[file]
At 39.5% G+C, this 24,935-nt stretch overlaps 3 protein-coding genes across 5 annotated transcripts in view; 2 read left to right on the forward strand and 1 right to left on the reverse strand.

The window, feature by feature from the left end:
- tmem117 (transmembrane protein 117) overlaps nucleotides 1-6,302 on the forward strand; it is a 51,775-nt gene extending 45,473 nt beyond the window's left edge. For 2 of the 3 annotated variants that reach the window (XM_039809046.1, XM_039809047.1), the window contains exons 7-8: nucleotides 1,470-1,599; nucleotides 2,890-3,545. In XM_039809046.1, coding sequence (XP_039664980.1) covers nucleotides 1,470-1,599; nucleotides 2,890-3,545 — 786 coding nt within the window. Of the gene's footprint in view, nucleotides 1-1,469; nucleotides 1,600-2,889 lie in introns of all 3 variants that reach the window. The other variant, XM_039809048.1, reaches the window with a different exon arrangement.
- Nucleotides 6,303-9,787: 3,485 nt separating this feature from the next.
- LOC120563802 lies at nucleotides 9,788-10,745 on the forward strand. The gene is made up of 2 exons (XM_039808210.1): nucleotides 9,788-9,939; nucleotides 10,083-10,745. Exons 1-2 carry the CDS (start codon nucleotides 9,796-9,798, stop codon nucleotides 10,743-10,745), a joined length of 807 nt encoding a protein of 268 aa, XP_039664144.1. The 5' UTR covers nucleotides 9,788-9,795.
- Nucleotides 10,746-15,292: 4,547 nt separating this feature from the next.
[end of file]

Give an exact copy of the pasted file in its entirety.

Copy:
At 39.5% G+C, this 24,935-nt stretch overlaps 3 protein-coding genes across 5 annotated transcripts in view; 2 read left to right on the forward strand and 1 right to left on the reverse strand.

The window, feature by feature from the left end:
- tmem117 (transmembrane protein 117) overlaps nucleotides 1-6,302 on the forward strand; it is a 51,775-nt gene extending 45,473 nt beyond the window's left edge. For 2 of the 3 annotated variants that reach the window (XM_039809046.1, XM_039809047.1), the window contains exons 7-8: nucleotides 1,470-1,599; nucleotides 2,890-3,545. In XM_039809046.1, coding sequence (XP_039664980.1) covers nucleotides 1,470-1,599; nucleotides 2,890-3,545 — 786 coding nt within the window. Of the gene's footprint in view, nucleotides 1-1,469; nucleotides 1,600-2,889 lie in introns of all 3 variants that reach the window. The other variant, XM_039809048.1, reaches the window with a different exon arrangement.
- Nucleotides 6,303-9,787: 3,485 nt separating this feature from the next.
- LOC120563802 lies at nucleotides 9,788-10,745 on the forward strand. The gene is made up of 2 exons (XM_039808210.1): nucleotides 9,788-9,939; nucleotides 10,083-10,745. Exons 1-2 carry the CDS (start codon nucleotides 9,796-9,798, stop codon nucleotides 10,743-10,745), a joined length of 807 nt encoding a protein of 268 aa, XP_039664144.1. The 5' UTR covers nucleotides 9,788-9,795.
- Nucleotides 10,746-15,292: 4,547 nt separating this feature from the next.